making sure that when they go to the fisa court, they got their act together. and it is a real threat to the united states that they're presenting to the fisa court. they're not very many of these cases in the scheme of things that are presented. when they are presented, the fisa court sometimes will say, guys, hey, this is not going to work. you need to either withdraw this or you need to tweak it and come back to us. so there are reasons why the court does not reject -- some of them are rejected kind of informally. so this program is well overseen, chuck. i can tell you that we do understand the sensitivity of the program. we know that while the supreme court has said these records have no expectation of the right of privacy, there is the expectation of the right to privacy among the american people. that's why there's anybody who
has had their privacy invaded -- if you're talking to the right folks, you don't have anything to worry about. if you're talking to bad guys who are plotting against america, you better believe you got something to worry about. >> let me ask you this, what about a middle ground? you heard the democratic congressman i think talk about this idea of okay, instead the government collecting this data, make it so that the phone companies themselves, the communication companies, it's archaic to call them phone companies, but these communication companies to archive the data themselves and sort of create basically one extra level of safeguards, of privacy safeguards. is that a workable compromise? >> actually, we looked at that. we're continuing to look at that. we're also looking at the fact to get a third party to store the data, chuck. when it comes to transparency, when want to make sure we can do everything we can. there are some issues there. it's a very, very expensive proposition to have the companies maintain these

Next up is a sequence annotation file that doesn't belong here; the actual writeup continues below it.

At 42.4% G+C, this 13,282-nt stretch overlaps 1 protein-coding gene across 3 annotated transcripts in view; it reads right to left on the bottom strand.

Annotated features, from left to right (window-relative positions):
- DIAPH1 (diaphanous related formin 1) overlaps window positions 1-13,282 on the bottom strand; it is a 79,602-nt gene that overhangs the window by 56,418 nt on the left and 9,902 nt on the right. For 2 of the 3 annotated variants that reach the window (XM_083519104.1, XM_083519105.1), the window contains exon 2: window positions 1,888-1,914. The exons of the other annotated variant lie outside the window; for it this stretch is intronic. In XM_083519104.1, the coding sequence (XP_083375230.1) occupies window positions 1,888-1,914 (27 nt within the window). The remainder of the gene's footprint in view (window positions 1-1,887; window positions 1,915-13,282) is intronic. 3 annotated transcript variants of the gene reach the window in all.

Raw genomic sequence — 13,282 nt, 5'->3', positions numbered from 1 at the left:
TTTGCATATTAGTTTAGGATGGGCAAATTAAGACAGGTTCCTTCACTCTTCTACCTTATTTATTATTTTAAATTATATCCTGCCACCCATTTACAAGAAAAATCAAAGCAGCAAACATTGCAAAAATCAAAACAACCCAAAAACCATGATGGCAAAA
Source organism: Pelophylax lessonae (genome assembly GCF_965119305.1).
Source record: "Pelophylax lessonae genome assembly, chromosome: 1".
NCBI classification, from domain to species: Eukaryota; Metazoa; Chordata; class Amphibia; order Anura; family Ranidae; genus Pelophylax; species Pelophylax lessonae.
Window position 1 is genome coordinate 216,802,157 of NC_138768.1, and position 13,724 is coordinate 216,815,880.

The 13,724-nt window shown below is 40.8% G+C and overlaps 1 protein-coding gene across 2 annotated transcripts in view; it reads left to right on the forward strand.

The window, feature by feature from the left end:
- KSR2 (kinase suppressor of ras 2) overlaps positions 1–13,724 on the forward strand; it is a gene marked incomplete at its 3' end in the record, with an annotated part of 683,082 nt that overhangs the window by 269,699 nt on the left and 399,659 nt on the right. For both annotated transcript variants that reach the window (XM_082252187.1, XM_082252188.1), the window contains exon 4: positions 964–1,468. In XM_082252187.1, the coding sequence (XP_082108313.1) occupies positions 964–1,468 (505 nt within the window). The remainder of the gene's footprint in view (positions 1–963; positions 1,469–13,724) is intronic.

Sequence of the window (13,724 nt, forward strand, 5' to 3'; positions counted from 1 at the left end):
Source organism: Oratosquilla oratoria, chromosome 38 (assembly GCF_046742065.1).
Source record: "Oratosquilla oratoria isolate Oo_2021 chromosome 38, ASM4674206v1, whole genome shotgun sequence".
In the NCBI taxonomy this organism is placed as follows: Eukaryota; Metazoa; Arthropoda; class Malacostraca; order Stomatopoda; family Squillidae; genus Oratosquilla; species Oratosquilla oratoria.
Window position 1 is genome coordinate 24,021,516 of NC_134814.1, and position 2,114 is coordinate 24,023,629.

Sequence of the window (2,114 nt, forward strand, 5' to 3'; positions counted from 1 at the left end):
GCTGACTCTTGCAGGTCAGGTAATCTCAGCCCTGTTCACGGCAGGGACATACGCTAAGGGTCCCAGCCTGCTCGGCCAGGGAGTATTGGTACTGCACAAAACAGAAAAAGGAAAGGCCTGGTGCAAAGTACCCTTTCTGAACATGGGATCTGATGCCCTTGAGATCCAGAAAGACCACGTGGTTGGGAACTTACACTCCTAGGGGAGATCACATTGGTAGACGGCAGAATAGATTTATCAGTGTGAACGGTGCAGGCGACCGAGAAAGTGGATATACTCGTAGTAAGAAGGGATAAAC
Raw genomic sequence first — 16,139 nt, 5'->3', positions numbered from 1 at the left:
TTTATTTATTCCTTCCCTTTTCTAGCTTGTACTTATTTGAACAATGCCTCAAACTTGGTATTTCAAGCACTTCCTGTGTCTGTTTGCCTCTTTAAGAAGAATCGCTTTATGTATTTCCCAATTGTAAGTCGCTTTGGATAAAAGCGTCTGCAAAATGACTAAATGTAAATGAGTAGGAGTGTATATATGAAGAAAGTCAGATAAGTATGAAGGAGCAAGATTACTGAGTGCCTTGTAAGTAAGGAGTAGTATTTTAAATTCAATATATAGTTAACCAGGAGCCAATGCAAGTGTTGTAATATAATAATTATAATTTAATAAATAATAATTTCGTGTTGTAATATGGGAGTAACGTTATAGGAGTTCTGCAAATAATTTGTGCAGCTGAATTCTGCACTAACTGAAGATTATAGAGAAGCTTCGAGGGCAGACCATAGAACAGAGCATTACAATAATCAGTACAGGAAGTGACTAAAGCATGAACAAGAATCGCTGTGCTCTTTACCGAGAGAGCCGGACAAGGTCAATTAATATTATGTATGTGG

records. secondly, when the intelligence community and the law enforcement community needs this information, rather than going to four, five, six or seven locations to get the information, now they can go to one, they can get an instantaneo instantaneo instantaneously. and because there are so few of these cases and because there are so few individuals, chuck, who have access to this, the number would astound your listeners out there. >> -- i was just going to say, a 29-year-old i.t. guy, and a contractor, got this information, so, you know, your reassurance -- >> that is a major problem -- >> you reassurance that so few have access, we just look at this edward snowden and wonder who else has access. >> that's a real problem. in fact, that's more of a problem than underlying issue in my opinion. we've got real checks and balances and who gets the clearance and whether those clearances ought to be maintained. that is a very, very serious